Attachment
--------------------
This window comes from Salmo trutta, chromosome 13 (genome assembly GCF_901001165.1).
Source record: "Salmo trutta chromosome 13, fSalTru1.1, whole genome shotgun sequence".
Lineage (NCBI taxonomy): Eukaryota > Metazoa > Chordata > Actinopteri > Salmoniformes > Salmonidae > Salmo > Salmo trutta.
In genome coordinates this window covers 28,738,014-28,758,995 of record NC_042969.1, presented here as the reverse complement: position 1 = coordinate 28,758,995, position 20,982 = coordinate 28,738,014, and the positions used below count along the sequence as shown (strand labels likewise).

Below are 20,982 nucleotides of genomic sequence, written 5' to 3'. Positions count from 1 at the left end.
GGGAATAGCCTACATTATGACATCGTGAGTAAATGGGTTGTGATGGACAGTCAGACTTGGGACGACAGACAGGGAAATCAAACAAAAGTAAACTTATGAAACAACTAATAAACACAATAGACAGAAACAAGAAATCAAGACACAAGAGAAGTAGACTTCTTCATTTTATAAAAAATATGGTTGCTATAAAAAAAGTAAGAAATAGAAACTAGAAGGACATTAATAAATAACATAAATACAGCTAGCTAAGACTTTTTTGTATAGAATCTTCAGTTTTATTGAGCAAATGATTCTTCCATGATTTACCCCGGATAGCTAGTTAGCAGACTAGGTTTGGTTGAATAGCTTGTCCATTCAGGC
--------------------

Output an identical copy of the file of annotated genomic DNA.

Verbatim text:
This window comes from Salmo trutta, chromosome 13 (genome assembly GCF_901001165.1).
Source record: "Salmo trutta chromosome 13, fSalTru1.1, whole genome shotgun sequence".
Lineage (NCBI taxonomy): Eukaryota > Metazoa > Chordata > Actinopteri > Salmoniformes > Salmonidae > Salmo > Salmo trutta.
In genome coordinates this window covers 28,738,014-28,758,995 of record NC_042969.1, presented here as the reverse complement: position 1 = coordinate 28,758,995, position 20,982 = coordinate 28,738,014, and the positions used below count along the sequence as shown (strand labels likewise).

Below are 20,982 nucleotides of genomic sequence, written 5' to 3'. Positions count from 1 at the left end.
GGGAATAGCCTACATTATGACATCGTGAGTAAATGGGTTGTGATGGACAGTCAGACTTGGGACGACAGACAGGGAAATCAAACAAAAGTAAACTTATGAAACAACTAATAAACACAATAGACAGAAACAAGAAATCAAGACACAAGAGAAGTAGACTTCTTCATTTTATAAAAAATATGGTTGCTATAAAAAAAGTAAGAAATAGAAACTAGAAGGACATTAATAAATAACATAAATACAGCTAGCTAAGACTTTTTTGTATAGAATCTTCAGTTTTATTGAGCAAATGATTCTTCCATGATTTACCCCGGATAGCTAGTTAGCAGACTAGGTTTGGTTGAATAGCTTGTCCATTCAGGC